Total Physical Response (TPR) is a method of teaching language using physical movement. ‘TPR is based on the principle that learners learn best when they are wholly engaged (both physically and mentally) in the language learning process’ (Thornbury 1999: 55). TPR introduces the language through the use of commands (imperative sentences) and the students have to demonstrate their understanding through action.
It was promoted by James Asher, an American professor of psychology, in the 1960s. It is associated with the theories of the first language acquisition, where very young children respond physically to their parents instructions. They acquire a high level of listening fluency before they make utterances. A second language can be learned in the same way as the first through the same natural process.
Here there are some characteristics of this method:
- Comprehension abilities precede productive skills in learning a language.
- Skills acquired through listening transfer to other skills.
- Teaching should emphasize meaning rather than form.
- Teaching should minimize learner stress.
- The emphasis on comprehension and the use of physical actions to teach a foreign language at an introductory level. (Richards and Rodgers 1987: 87-88)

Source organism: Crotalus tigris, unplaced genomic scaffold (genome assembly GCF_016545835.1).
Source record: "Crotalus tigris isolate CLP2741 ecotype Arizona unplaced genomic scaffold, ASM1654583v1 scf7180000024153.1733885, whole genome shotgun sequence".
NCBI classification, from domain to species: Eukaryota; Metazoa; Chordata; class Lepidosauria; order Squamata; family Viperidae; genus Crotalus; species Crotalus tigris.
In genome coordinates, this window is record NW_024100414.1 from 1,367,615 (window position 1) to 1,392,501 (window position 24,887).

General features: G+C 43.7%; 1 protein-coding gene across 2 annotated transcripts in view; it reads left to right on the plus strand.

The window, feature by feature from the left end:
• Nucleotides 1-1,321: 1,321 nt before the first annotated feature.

Total Physical Response starts from the premise that comprehension is developed before speaking. When the level of comprehension is achieved, it could be made the transition to speaking. Translation does not help students to retain words for a long period of time. When students translate, there is a short-term comprehension and students forget quickly what they have learned. TPR is an alternative to translation and can achieve long term-retention. Students act out different tasks given by teacher and retain particular words, commands in English.
According to Asher there are three influential learning hypotheses:
1. There exists a specific innate bio-programme for language learning which defines an optimal path for first and second language development.
2. Brain lateralization defines different learning functions in the left and
3. Stress (an affective filter) intervenes between the act of learning and what is to be learned; the lower the stress, the greater the learning. (Richards and Rodgers 1987: 89)
Richards, J and Rodgers, T 1987 ‘Communicative language teaching. Approaches and methods in language teaching.’ CUP, 64-86
Thornbury, S 1999 How to teach grammar Pearson Education Limited.